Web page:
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October 13, 1915] " THE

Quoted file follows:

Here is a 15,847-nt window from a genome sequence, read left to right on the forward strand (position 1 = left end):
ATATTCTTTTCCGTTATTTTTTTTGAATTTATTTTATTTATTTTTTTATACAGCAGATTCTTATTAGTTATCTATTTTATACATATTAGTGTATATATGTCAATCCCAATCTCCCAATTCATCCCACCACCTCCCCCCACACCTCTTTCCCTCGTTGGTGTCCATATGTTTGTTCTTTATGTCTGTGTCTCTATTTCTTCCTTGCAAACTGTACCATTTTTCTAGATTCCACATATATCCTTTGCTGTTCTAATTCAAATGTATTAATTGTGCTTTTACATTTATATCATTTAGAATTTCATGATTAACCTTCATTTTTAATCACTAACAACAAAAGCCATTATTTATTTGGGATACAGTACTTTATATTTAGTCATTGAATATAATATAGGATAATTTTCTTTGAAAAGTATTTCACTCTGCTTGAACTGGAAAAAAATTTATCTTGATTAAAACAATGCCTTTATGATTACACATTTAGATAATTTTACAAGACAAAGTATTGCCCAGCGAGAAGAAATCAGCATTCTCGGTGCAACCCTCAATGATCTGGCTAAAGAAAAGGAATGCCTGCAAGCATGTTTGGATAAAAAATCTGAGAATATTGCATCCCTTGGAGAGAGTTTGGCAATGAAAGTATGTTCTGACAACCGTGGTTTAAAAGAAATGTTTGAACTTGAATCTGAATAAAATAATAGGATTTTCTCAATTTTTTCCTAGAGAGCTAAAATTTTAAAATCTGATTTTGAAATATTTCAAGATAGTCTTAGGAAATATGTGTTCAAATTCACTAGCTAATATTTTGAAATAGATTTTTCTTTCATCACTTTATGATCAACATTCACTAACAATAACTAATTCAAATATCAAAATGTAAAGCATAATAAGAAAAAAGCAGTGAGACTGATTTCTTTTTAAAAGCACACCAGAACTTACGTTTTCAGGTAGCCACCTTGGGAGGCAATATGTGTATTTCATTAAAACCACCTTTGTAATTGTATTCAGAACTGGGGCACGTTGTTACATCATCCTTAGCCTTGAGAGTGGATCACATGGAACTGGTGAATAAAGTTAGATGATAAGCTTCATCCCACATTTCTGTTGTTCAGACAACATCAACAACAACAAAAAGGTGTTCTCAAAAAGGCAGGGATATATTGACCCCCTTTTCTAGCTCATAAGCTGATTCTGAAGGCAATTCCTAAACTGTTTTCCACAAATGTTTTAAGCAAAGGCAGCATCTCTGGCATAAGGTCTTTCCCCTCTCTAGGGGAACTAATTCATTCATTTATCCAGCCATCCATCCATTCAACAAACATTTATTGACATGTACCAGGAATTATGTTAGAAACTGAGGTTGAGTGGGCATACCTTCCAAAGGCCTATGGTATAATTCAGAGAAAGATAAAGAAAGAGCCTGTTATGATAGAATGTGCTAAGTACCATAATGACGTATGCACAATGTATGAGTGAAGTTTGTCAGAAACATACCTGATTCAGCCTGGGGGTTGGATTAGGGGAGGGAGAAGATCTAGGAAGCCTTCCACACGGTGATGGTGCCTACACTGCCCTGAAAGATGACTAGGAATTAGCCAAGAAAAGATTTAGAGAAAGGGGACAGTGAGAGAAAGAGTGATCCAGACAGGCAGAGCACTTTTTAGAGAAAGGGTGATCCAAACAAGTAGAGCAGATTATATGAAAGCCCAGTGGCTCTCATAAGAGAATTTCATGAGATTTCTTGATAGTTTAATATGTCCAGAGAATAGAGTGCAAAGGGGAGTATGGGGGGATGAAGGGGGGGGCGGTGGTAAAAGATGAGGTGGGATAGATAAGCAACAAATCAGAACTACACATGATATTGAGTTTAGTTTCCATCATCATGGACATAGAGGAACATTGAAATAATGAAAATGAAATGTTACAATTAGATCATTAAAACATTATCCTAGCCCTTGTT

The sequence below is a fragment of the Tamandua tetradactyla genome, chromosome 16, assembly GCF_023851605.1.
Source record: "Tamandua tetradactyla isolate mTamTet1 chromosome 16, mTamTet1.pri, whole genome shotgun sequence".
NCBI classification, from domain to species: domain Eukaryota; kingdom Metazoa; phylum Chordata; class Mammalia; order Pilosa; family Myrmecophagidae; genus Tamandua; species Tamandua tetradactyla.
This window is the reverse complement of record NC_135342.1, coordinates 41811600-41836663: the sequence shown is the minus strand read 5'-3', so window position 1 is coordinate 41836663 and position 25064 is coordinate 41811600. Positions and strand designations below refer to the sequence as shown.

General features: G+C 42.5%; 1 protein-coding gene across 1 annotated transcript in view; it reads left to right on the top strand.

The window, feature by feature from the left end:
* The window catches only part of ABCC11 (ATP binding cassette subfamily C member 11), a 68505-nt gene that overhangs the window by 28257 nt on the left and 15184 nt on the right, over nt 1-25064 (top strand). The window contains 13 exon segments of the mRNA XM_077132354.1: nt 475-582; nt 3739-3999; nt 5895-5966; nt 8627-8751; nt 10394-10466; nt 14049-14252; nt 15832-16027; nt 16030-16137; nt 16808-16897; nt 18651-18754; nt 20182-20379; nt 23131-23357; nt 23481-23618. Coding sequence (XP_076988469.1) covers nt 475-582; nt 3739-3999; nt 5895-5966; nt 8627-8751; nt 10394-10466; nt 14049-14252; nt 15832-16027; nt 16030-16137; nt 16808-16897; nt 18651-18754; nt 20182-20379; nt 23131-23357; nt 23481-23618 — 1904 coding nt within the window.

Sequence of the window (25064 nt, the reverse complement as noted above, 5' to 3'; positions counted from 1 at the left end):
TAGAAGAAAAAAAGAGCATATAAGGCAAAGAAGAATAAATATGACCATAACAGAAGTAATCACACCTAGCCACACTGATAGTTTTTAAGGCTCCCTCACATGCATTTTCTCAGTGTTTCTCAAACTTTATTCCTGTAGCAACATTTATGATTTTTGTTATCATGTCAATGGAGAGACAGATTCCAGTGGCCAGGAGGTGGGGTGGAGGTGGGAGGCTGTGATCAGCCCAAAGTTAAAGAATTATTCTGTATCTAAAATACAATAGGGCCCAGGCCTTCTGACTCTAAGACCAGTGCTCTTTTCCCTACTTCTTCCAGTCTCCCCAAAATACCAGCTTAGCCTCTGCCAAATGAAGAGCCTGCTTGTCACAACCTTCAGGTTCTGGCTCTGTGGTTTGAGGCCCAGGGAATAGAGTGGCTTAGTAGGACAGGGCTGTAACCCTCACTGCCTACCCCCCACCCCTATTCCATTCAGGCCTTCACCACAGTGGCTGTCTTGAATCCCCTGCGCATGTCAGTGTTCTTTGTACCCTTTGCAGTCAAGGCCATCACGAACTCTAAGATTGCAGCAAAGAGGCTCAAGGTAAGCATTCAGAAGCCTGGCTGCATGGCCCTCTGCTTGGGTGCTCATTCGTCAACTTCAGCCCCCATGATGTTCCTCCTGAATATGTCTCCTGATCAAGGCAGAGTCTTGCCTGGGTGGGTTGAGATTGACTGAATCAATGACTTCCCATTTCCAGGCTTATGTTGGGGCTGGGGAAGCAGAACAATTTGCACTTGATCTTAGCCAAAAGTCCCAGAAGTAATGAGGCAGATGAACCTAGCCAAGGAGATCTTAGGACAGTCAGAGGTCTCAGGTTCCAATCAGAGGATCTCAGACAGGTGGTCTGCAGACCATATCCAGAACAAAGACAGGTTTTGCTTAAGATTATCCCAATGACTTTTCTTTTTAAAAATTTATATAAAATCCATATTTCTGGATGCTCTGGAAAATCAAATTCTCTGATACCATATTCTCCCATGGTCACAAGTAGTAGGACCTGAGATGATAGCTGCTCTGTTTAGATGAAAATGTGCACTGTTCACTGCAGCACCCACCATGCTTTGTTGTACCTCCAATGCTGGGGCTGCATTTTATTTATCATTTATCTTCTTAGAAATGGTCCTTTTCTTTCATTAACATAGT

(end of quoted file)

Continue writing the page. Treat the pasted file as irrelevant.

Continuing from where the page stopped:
was there such an opportunity to reach the whole of Italy, through these millions of young men from all over the country who are willing to accept a copy and eager to read it, ami never before was there such an enthusiasm and evangelistic zeal among the members of our churches who visit the barracks in some of the towns and villages and do the work of distributing. Moreover, the committee for-the moral and spiritual welfare of the Italian Protestant soldier, which we have organized with headquarters in Turin, has already in its possession through the pastors, the names of ALL our brethren in the faith who are in the army with their address, a copy of the New Testament has been mailed to each soldier; besides, every week they receive free the current issue of our religious paper La Luce where they can publish their greetings and give such news of themselves and their whereabouts as aro permitted by the censor. The Rev. P. Boriglione, formerly of the Italian Presbyterian church of Cincinnati, O., and now at the head of the work among the siolrliers in nnnnnotinn with tlio (Vi-nnl i?f linker Memorial church in Rome, Mrs John F. Kennedy's beautiful church for the Waldenses in the Eternal City, has opened reading rooms for soldiers in Venice, Verona, Brescia, Milan, Uari, Brindisi and Taranto. Our colporteurs in the Italian sea ports, who have not much work among the emigrants just now, are busy meeting soldiers and reservists at the piers and the railroad stations, distributing tracts and gospels. And shall we forget the splendid work which is being done by our four Waldensian nurses, among the wounded at the front? Three of them are daughters of pastors; one, the daughter of Prof. Giovanni Luzzi, well known in this country, dean of our Theological Seminary in Florence. As I mention the seminary, I must say that it was closed earlier this year; seven of the students have been recalled as non-commissioned army officers. According to the latest news I have received, already FIVE of our brethren in the faith 'nave fallen on the battlefield, no less than TWELVE are wounded. One of the dead is Captain Brofferio, of a noble family of Piedmont, who partook of the communion in our church in Genoa, only a few Sundays ago. llis two l>oys attend the Sunday-school there. 11 is wife is a daughter of the famous Belgian vmllni-f rr 1. ~ ? ? '' 'Duty' is the noblest word in the English language," said General Lee. Duty demands obedience to authoritative commands. God commands, "Go ye into all the world and preneh the gospel to every creature." iuuuiot, i iiuiii^Dun. iinuuier victim wus tnc only son of his parents, poor peasants in the Waldensian vallevs and a dutiful son he was! Some of our men have already distinguished themselves: Lieutenant Martinat, although wounded in tho neck, continued to lead on his men till he fell exhausted; Lieutenant Ribet of the "Carabinieri" was appointed bv tho government to preside over the first meeting of the Town Council of the village of Cormons, the first to he occupied by the Italian troops across the border. A member of our church in Rome, Luifji Tirol to, 71 years of age, an old veteran of Garibaldi, enlisted as a volun icer and was sent to the front. The Gospel has free course in Italy in these times of war, as never before and the people are "thoughtful of the things of God." We ask the prayers of the readers of this paper for the sunny land of Italy. 213 West 76th Street, New York City. PRESBYTERIAN OF THE SO "While speaking in a church in Michigan," says a missionary worker, "I noticed among the audience a woman whose whole appearance spoke of the deepest poverty; but there was a lnrlif in lion fo/lo/1 ??-* n n - T -6?? m uvi laucu late nuitu lasuilJaiCU 1UC. 1 took occasion to speak to her. 'Two years ago,' she told me, 'I learned for the first time of this women's work for women, and each month since I have been able to put something into the treasury.' Her bent form straightened and her eyes shone as she continued: 'When I have given my gift, I am conscious that I am no longer simply a part of this little town, or even of this great Commonwealth; I am a part of the forces which God is using for the ud lifting of nations.' " MINISTERS IN MOVING PICTURES. 1 want, with assistance of the Presbyterian of the South, to start a movement to stop the practice of the moving picture film people, of displaying pictures of ministers of the gospel as taking part in shady or mildly indeecnt scenes. They Hare not use the Catholic priest in such scenes, but always show him in parts such as good Samaritans, heroes, relieving distress, injury and such. Now I think it high time for us Protestants to get busy and watch for pictures that show reflections in any way on the ministry, and the ni -t- 'i - ' v/iiuicn papers are ine ones to take up the work, by publishing the name of such pictures, requesting their readers to use their influence to keep other Protestants away from the show places, where they put such pictures on the canvass. A concerted move of the Church papers of the United States would put a stop to this practice in a very short while. You will please take notice how quickly the Catholics rise up in arms against anything that in any way reflects 011 their clergy, and I think it is high time that the Protestants show the same spirit. The careless, indifferent manner in which the Protestants view such things as this and the apathy that seems to have settled over our people is distressing and unless they wake up to the realization of it, the dream of the Roman Church, to make America Catholic will be realized, then what? This portraying the priest always in the most pleasing manner before the people and that of the minister in the shady and often disgraceful manner, is a well defined plan to boost - ? ' gallium-ism itiiu discredit rroiestantism, and as long as the Protestants will stand for it they will see to it that it becomes more and more so. There is a picture on the curtain at one of the theatres to-night that shows a minister as having an appointment at a cabaret where almost nude women are on the floor in questionable dances and other like performances, that is a disgraee to every Protestant in the land, and should be advertised as such by tha Church papers all over the land. Something ought to be done, and the Church paper is the medium through which the desired end can be brought about, and is a matter which I hope will have your earnest and immediate attention. If you care to you may publish this over my name. I would like to hear from you regarding same. Yours in Christ, t l? iitu:a it ?j. i-j. ?* mi worm. Foreign Missions is a work too great for human beings, weak and frail as they are, but the Saviour says, "All power is given unto me in heaven and in earth . . . lo, I am with you always even unto the end of the world." U T H. (687) 5 "The eighteenth century was non-mis sionary. The nineteenth was missionary. How do they compare in spiritual fruitfulnesst Did the exportation of religion diminish the stock at home? Let the figures answer. In the eighteenth century Christianity trained nearlv as many new adherents as during the first thousand years. In the nineteenth century, in home lands alone, it gained nearly three times as many new adherents as during the first fifteen hundred years." SPIRITUALITY IN CHURCH COURTS. By Rev. W. H. Miley, D. D. Those who had the privilege of attending the General Assembly in Newport News will long remember the deep spirituality that pervaded the whole meeting. The community was greatly blessed, and doubtless everv nnmmJa. - / - ? " sioner and visitor returned to carry a blessing to his own field. An editor of one of our largest Church papers said, "I have not missed a meeting of the Assembly in fifteen years, and this is the only one in which there have been reported conversions." But why should this be the exception? It is often said that our Church courts are lacking in the devotional spirit. We know of no better wav to chancre this thnn W lnvlnn r O * ? ? ? ...w J 41* 6 emphasis on the salvation of men through "the precious blood of Christ." The great mission of the Church is to "make disciples"?evangelize. If this is made the keynote in our Church courts, it will most assuredly be accompanied by devotional services and importunate prayer. The local church and the cause at large will receive a rich blessing. The problem of our laymen attending the Church courts will be solved. "They fell to him out of Israel in abundance when they saw that the Lord his God was with him." There will no longer be the tendonov to b?n?v w ?r ? off before the work is done, but all will feel "it is good for us to be here." "With this example and helpful experience of the General Assembly before us, shall we not seek the same experience in the meetings of our Synods and Presbyteries? The Master is waiting to be gracious, and the results rest largely with us. miaiiia, VJTit. What is a Christian for. if not to win souls for Christ? Christian, arc you doing it? THE SECOND MILE. Stern Duty said: "Go. walk a mile. And help thy brother bear his load." I walked reluctant; but, meanwhile. My heart grew soft with help bestowed. Then Love said: "Go another mile." I went, and Duty spake no more. But Love arose, and with a smile Took all the burden that I bore. 'Tis ever thus when Duty calls; If we spring quickly to obey; Love comes, and whatsoe'er befalls. We're glad to help another day. The second mile we walk with Joy; Heaven'8 second mile we walk with joy; neaven s peace goes with us on the road, So let ns all our powers employ To help our brother bear life's load, ?Stephen Moore. Amonp the most debased and degraded peoples of the earth, the pospel is working sueh miracles of transformation that Charles Darwin, the great scientist, seeing them with his own eyes, was compelled to declare: "The lesson of the missionary is the wand of the enchanter."